The State of the Comparative Wests Project, 2013

Creating countries: mosaic burning in indigenous lands in the Sierra Nevada, California, and the Western Desert, Australia. Photographs by Don Hankins (CSU Chico) and Rebecca Bliege Bird (Stanford).

The Comparative Wests Project (CWP) is a broad interdisciplinary investigation into the dynamics of settler colonial invasion of indigenous countries, and how the legacy of this interaction continues to shape the ecologies and social landscapes of the western United States, Canada, and Australia. The project explores the shared settler colonial histories of these “Wests” by bringing together indigenous leaders, historians, anthropologists, ecologists, literary and legal scholars, art historians, artists, journalists, policymakers, and land managers from Stanford, nearby institutions, and from Canada, Australia, and the Pacific. Since its conception in 2010, the CWP has convened a series of seminars, conferences, and exhibitions at Stanford and Australian institutions, and has provided support for four visiting scholars (from University of New South Wales, La Trobe University, and Prescott College), honors undergraduate research projects, doctoral dissertation fellowships in history and anthropology, and two post-doctoral fellowships at Stanford’s Bill Lane Center for the American West. The CWP is now providing a foundation for a new program of multi-disciplinary research supported by the National Science Foundation (NSF) focused on land use change and livelihoods among indigenous communities in California and Western Australia, with broad implications for new comparative scholarship and policy across “The Wests.”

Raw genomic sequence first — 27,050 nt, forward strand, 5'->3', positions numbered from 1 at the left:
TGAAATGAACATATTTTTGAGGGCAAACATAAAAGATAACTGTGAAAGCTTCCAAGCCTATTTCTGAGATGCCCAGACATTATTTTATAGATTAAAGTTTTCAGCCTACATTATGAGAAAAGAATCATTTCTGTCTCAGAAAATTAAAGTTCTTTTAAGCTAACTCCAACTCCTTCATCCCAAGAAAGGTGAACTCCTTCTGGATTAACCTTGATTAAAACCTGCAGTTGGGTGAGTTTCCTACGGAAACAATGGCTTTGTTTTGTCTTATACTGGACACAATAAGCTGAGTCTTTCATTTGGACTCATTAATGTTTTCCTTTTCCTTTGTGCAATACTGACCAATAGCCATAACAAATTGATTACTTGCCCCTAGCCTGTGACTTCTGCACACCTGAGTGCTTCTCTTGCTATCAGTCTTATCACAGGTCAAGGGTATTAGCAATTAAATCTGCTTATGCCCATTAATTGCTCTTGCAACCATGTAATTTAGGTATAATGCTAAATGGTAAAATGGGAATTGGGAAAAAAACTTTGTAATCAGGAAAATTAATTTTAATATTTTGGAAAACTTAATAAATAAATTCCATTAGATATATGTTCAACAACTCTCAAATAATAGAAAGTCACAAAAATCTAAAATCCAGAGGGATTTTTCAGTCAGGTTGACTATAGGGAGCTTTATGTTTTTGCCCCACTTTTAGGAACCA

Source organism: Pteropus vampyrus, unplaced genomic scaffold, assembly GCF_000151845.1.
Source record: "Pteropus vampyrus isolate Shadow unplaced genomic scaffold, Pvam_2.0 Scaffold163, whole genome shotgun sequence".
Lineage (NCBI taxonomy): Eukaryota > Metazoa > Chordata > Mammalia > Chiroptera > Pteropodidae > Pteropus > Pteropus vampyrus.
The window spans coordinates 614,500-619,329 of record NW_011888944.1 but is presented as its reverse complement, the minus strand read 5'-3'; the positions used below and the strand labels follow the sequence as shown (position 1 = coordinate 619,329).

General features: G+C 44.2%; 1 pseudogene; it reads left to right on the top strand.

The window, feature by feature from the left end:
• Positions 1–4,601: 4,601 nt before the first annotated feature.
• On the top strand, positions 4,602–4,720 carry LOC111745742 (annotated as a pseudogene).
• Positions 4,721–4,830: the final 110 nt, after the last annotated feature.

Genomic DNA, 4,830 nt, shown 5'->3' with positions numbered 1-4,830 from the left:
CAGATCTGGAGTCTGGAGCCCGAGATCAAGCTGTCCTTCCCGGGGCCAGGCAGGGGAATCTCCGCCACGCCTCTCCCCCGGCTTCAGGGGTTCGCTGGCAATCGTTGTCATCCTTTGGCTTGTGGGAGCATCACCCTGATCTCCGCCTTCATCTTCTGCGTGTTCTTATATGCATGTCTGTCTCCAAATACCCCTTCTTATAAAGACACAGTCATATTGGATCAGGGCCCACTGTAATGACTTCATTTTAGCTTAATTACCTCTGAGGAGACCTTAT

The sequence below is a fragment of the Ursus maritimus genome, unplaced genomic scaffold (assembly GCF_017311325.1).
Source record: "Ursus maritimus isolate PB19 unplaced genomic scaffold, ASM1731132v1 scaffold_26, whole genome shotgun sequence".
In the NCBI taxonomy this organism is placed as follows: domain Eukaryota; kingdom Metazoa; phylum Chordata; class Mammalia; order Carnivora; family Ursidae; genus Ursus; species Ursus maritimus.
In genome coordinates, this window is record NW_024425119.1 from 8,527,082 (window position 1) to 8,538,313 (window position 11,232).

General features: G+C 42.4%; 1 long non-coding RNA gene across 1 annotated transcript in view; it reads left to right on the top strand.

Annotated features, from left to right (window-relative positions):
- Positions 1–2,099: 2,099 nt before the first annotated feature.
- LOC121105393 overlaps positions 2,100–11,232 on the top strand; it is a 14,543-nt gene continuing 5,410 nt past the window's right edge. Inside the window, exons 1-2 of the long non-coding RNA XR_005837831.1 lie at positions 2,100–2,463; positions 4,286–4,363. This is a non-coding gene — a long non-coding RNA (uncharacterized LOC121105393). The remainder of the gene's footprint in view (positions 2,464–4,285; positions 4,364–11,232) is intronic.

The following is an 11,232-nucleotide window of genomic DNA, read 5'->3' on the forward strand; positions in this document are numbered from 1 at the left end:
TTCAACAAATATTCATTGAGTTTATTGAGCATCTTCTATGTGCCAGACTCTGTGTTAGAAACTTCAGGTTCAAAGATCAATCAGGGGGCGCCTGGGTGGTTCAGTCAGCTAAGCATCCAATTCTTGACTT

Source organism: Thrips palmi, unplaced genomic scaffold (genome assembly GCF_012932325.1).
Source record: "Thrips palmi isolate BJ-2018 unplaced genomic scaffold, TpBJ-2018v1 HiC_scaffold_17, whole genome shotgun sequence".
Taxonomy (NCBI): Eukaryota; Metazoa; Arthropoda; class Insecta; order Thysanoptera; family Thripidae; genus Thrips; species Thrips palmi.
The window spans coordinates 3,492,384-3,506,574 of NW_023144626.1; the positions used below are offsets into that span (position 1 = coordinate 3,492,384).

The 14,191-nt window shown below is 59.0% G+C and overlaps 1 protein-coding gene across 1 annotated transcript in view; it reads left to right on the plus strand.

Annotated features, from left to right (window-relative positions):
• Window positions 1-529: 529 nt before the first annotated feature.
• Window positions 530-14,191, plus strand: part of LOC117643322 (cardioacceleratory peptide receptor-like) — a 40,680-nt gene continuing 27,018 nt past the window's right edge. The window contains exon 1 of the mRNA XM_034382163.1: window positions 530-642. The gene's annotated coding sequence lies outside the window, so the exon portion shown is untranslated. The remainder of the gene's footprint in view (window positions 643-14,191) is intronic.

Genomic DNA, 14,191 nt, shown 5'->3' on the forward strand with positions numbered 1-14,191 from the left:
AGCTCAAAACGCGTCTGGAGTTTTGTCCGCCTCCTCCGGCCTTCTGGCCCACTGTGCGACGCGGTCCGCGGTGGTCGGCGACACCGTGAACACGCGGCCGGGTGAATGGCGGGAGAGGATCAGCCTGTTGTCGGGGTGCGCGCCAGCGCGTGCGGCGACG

The CWP events over the last year were capped by an unprecedented exploration of “country” in Australia. With support from NSF, the Mellon Foundation, Stanford’s Woods Institute for the Environment, and the Australian National University (ANU) Humanities Research Centre and Research School of the Humanities and Arts), the CWP assembled scholars, policymakers, artists, journalists, land managers, curators, and First Nations representatives from Australia, the American West, and Canada. Symposia series were held at the ANU and the University of Western Australia (UWA) to investigate the processes and implications of creating and maintaining the indigenous “countries” that continue to define western North America and Western Australia.

Following the UWA conference, the First Nations and Bill Lane Center participants traveled with Martu Traditional Owners to their Native Title lands and Karlamilyi National Park, situated in the heart of the Western Desert, 1,300 kilometers northeast of Perth. Participants spent a week with Martu community members, hunting, gathering, caring for country, weaving baskets, and traveling throughout their homelands. The remarkable cultural exchange has established new partnerships for understanding how countries are constructed, the forces involved in their transformation, and the relationship between livelihoods and arts that comprise those countries.

This partnership forms the basis for our NSF funded program to investigate the role of indigenous burning practices in a range of vulnerable ecosystems in California. The basic research program, involving data collection on distinctive cultural fire regimes in tribal lands in the Sierra Nevada, Central Valley, and Klamath regions, is now underway. The project offers unprecedented opportunities for scholars, tribes, and land managers to collaborate in solving pressing issues on the changing nature of California landscapes. In association, the Bill Lane Center is supporting Jared Dahl Aldern (Prescott College) as a visiting scholar, and providing media fellowships to three First Nations young leaders focused on producing a series of videos on the restoration of traditional burning practices and stories to the indigenous lands of western North America and Australia.